After Iran’s June 2009 presidential election, Western commentators and policymakers have speculated about divisions among the Iranian political elite, and how to exploit them to gain leverage on Iran’s nuclear program and various outstanding regional disputes. Such a policy, however, will bear little fruit. Though there are of course differences in style and approach among the elite, it is clear that Iran’s nuclear program has the capability to unite them, especially in the face of foreign threats of increased sanctions and military attack.
Of course, Barzegar’s argument about the overarching aims of Iran’s foreign policy strategy has profound implications for U.S. policy — implications which he draws with admirable clarity:
If the Iranian leadership’s actions are perceived as offensive and expansionist, then the rational choice for the United States is to maintain robust deterrence. In contrast, if Iran’s policies are defensive, then the rational choice for the United States is to seek cooperation with Iran and eventually to help integrate Iran into the regional political-security architecture. Such integration is certainly inseparable from settling the ongoing nuclear dispute and reaching a broader and much anticipated détente with the United States. It is essential that Washington not misinterpret Iran’s actions. Misreading Iran prevented the Bush administration from pursuing engagement and cooperation. President Barack Obama must not make the same mistake. He should reexamine the current perception of Iran’s regional aims and redefine Iran’s place in U.S. Middle East policy. . . .
If the Obama Administration seeks to bring further pressure to bear on Iran in the form of another round of sanctions at the UN Security Council, Obama’s promise of reorienting U.S. strategic relations with Iran will be irreparably damaged, and the Iranian leadership’s pronouncements of distrust and fears of U.S. double-speak will be vindicated. Eloquence and pleasant new year greetings will prove to be far from enough, if there is any hope of breaking the deadlock. Obama has a choice between going for long-term stability in a region that is strategically important to the United States and the world or for short-term gains in the futile hope that such leverage will yield a win-lose outcome in which the United States will be the sole victor.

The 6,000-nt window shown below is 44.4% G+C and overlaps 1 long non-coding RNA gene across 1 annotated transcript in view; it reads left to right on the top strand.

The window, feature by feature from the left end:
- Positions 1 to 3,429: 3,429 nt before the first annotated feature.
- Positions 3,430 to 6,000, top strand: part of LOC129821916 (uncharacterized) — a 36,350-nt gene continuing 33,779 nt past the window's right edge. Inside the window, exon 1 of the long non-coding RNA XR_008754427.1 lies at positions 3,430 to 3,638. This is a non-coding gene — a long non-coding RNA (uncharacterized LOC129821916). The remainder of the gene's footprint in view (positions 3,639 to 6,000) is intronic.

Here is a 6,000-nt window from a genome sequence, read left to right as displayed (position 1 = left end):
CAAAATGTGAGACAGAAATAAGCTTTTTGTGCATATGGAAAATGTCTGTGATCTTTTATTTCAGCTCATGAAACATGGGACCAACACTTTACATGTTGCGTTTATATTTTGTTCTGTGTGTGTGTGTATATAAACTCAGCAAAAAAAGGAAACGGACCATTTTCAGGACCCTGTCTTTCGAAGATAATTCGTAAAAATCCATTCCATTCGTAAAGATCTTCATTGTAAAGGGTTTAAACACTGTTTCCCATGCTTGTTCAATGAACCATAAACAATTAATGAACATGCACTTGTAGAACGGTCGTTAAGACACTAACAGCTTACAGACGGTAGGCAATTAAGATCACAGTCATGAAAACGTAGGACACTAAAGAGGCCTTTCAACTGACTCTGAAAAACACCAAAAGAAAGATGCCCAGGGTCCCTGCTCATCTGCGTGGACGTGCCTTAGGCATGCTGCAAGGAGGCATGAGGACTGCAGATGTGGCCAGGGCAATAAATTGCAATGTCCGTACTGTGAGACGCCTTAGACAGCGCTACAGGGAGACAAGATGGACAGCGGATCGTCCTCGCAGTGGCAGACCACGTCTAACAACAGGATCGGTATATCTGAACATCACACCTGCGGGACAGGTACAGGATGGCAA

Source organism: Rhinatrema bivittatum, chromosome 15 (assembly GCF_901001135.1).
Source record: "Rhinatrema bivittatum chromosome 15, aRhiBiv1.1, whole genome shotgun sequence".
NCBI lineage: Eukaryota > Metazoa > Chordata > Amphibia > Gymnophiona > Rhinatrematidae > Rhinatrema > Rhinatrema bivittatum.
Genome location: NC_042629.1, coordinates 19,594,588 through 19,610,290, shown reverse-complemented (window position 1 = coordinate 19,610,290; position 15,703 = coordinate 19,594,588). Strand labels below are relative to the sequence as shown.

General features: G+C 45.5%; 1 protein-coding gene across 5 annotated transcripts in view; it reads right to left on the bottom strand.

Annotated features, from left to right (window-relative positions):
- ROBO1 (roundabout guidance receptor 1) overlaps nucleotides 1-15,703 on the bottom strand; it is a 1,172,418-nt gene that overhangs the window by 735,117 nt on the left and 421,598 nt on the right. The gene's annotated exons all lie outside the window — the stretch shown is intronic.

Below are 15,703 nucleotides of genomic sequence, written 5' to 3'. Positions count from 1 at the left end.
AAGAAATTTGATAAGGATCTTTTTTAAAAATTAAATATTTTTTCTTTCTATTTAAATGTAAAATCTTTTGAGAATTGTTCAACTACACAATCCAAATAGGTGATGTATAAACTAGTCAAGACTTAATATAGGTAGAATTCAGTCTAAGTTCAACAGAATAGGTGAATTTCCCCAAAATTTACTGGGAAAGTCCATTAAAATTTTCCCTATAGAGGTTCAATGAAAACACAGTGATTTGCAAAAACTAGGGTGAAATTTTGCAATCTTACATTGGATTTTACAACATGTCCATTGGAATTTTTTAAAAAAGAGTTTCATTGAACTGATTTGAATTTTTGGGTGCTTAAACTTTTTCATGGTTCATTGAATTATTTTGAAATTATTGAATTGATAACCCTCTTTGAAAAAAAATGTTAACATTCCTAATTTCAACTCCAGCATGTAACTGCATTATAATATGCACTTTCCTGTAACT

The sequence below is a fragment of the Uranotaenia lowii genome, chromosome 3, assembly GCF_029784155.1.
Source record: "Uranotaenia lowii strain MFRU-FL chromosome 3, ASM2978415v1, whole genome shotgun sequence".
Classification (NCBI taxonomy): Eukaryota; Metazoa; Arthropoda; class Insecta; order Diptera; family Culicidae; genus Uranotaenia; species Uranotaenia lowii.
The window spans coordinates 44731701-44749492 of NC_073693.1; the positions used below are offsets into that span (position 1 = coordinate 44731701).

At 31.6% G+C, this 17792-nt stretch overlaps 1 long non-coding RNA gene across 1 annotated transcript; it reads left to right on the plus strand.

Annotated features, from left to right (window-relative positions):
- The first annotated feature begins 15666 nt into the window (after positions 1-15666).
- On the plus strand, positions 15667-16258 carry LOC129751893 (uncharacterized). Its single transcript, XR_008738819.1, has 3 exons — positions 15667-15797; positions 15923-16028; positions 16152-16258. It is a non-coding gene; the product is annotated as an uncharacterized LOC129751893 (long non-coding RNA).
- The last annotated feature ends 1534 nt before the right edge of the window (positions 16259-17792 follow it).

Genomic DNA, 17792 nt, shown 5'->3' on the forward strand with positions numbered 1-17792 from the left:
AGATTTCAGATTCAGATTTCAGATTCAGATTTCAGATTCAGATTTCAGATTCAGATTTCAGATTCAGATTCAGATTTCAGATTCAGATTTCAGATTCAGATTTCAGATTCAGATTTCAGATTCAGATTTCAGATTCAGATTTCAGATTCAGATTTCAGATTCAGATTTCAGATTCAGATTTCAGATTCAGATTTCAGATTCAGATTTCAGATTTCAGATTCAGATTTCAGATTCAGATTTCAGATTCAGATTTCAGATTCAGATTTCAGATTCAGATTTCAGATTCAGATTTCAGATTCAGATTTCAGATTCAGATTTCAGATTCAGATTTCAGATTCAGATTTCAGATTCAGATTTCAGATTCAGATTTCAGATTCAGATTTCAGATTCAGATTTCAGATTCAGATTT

We couldn’t have said it better ourselves. We encourage you to read Barzegar’s outstanding article in its entirety.
We are posting about Barzegar’s article on the same day that the U.S. House of Representatives passed the Berman bill authorizing additional Iran-related secondary sanctions, with the Obama Administration’s acquiescence and the private encouragement of some Obama advisors. The overwhelming vote in favor of the Berman bill underscores the profound disconnect between the short-term political calculations that are increasingly driving America’s Iran policy and the long-term strategic imperatives highlighted by Barzegar’s piece.
Flynt Leverett directs the Iran Project at the New America Foundation, where he is also a Senior Research Fellow. Additionally, he teaches at Pennsylvania State University’s School of International Affairs. Hillary Mann Leverett is CEO of Strategic Energy and Global Analysis (STRATEGA), a political risk consultancy. In September 2010, she will also take up an appointment as Senior Lecturer and Senior Research Fellow at Yale University’s Jackson Institute for Global Affairs. This article was first published in The Race for Iran on 15 December 2009 under a Creative Commons license.